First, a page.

Harris was a merchant in the small but prosperous town of Haverstraw, located approximately 60 miles south of the Hudson River Maritime Museum in New York’s Rockland County. The day Harris Nelson died the town boasted around 6,000 residents, with a population nearly double that today. Inventively called “Bricktown” more often than not, Haverstraw in 1906 was still benefiting from the Hudson River brick industry boom following the great New York City fires of 1835 and 1845, which left hundreds of wooden structures destroyed and a huge demand for brick as a less flammable building material. The Hudson River Valley, with its abundance of clay deposits left behind in the wake of post-glacial lakes nearly 12,000 years ago, stood up to answer the demand. Including the one in Haverstraw, over 40 brick factories cropped up along the Hudson, and where there were factories, there were often mines.
During most of the 19th century, clay was extracted from beneath Haverstraw until its residents lived and worked on hollow ground. The eventual and somewhat inevitable partial collapse of the mine began without fanfare, a slow cracking of the ground that some Haverstraw residents paid no mind. When it was evident homes and lives were in danger, it was too late for Harris and Benjamin Nelson, both of whom were either crushed in the collapse or killed by the ensuing fire, sparked by the toppled stoves of destroyed homes. The initial disaster took twelve lives, the additional five lost by men and women rushing to the aid of their neighbors.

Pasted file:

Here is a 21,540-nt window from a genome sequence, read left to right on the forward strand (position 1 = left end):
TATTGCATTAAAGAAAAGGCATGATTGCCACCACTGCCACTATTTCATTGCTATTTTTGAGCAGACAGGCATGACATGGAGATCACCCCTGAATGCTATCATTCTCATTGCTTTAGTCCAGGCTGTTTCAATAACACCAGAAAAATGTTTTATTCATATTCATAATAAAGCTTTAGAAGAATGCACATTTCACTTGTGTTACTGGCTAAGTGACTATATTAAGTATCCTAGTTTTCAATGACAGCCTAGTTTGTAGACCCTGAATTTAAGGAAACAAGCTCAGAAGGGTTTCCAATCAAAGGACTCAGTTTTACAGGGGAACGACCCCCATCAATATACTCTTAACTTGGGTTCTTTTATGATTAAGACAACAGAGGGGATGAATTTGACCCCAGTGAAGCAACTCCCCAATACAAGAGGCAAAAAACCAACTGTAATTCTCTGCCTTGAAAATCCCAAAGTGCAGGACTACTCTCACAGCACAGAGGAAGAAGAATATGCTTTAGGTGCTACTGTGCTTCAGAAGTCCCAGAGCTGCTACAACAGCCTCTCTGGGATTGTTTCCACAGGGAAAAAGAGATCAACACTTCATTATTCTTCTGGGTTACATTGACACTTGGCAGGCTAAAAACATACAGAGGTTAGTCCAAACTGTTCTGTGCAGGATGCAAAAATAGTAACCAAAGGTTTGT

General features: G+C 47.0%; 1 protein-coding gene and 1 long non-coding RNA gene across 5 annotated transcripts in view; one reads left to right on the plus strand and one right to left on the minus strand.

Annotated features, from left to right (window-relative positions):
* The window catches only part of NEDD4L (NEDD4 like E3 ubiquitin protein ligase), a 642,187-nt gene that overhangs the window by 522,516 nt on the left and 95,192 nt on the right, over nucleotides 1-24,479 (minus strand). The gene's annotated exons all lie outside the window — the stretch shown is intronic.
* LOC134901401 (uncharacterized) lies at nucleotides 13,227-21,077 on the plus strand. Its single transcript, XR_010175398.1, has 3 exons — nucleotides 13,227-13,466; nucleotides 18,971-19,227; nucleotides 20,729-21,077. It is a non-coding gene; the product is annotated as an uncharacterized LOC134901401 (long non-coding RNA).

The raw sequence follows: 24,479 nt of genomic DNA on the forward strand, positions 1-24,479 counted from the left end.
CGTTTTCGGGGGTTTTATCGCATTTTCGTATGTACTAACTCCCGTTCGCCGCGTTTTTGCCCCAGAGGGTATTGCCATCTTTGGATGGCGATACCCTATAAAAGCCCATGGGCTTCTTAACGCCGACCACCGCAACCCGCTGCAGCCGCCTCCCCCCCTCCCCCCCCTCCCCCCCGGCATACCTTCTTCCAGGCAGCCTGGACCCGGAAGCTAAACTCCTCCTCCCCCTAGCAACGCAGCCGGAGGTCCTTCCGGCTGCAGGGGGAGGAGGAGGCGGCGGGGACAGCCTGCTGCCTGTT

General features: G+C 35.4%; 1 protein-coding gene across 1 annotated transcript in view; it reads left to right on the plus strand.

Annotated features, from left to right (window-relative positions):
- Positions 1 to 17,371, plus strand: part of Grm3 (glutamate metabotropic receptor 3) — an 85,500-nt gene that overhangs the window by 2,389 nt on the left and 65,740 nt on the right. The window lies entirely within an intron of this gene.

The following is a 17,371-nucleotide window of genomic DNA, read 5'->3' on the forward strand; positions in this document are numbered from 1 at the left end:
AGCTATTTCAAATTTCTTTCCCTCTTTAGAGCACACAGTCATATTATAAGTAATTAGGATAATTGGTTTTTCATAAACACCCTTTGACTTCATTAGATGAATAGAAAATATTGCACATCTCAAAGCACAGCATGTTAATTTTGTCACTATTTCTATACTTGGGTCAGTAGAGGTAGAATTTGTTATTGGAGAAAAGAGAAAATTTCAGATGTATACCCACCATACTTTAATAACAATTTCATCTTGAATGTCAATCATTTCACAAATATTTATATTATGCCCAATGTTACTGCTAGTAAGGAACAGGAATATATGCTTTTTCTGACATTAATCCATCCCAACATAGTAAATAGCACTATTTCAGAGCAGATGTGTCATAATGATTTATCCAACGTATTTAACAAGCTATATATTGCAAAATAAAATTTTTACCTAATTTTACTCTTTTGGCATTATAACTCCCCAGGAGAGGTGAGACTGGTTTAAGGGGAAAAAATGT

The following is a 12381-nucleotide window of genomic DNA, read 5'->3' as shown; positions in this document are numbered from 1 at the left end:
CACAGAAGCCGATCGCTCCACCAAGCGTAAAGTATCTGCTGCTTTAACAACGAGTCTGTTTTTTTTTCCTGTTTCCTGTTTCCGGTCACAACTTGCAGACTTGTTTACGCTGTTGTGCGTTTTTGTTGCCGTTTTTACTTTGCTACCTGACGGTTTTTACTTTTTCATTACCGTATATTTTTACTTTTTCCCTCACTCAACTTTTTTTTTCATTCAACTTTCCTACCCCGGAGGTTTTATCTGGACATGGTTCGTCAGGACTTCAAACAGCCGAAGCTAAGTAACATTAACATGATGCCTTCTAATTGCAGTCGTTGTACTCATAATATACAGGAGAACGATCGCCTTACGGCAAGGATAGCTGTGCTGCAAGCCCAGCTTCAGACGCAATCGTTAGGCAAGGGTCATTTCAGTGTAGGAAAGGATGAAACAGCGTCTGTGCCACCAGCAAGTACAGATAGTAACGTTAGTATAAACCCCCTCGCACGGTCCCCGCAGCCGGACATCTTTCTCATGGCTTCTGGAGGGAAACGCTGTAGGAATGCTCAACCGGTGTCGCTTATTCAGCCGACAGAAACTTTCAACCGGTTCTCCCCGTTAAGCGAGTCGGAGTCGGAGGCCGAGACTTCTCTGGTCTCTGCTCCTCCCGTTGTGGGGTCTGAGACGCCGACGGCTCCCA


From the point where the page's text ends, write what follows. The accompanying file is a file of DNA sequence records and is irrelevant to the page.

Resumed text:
Adding fuel to the literal fire was the frigid weather, which discouraged residents from leaving their homes, as well as a water main break that prevented fire-fighters from dousing the flames. It seemed that residents were attacked on several fronts by forces that merged to make the clay pit disaster an incredibly deadly one. And yet, Haverstraw’s residents carried on in its wake, and managed to rebound from the landslide of 1906 to continue as a place worthy of the name “Bricktown.” Remembering this dark spot in Hudson River history is not merely a cautionary tale in resource depletion; Haverstraw’s ability to carry on and grow into the diverse and history-rich village it is today also serves as a needed reminder that there’s a tomorrow after even the worst of times.
Audrey Trossen is a Hudson Valley native and worked as an intern with the Hudson River Maritime Museum during the summer of 2017. She is a current undergraduate student at Smith College in Northampton, MA where she majors in Geology and concentrates in Museum Studies.
This blog is written by Hudson River Maritime Museum staff, volunteers and guest contributors.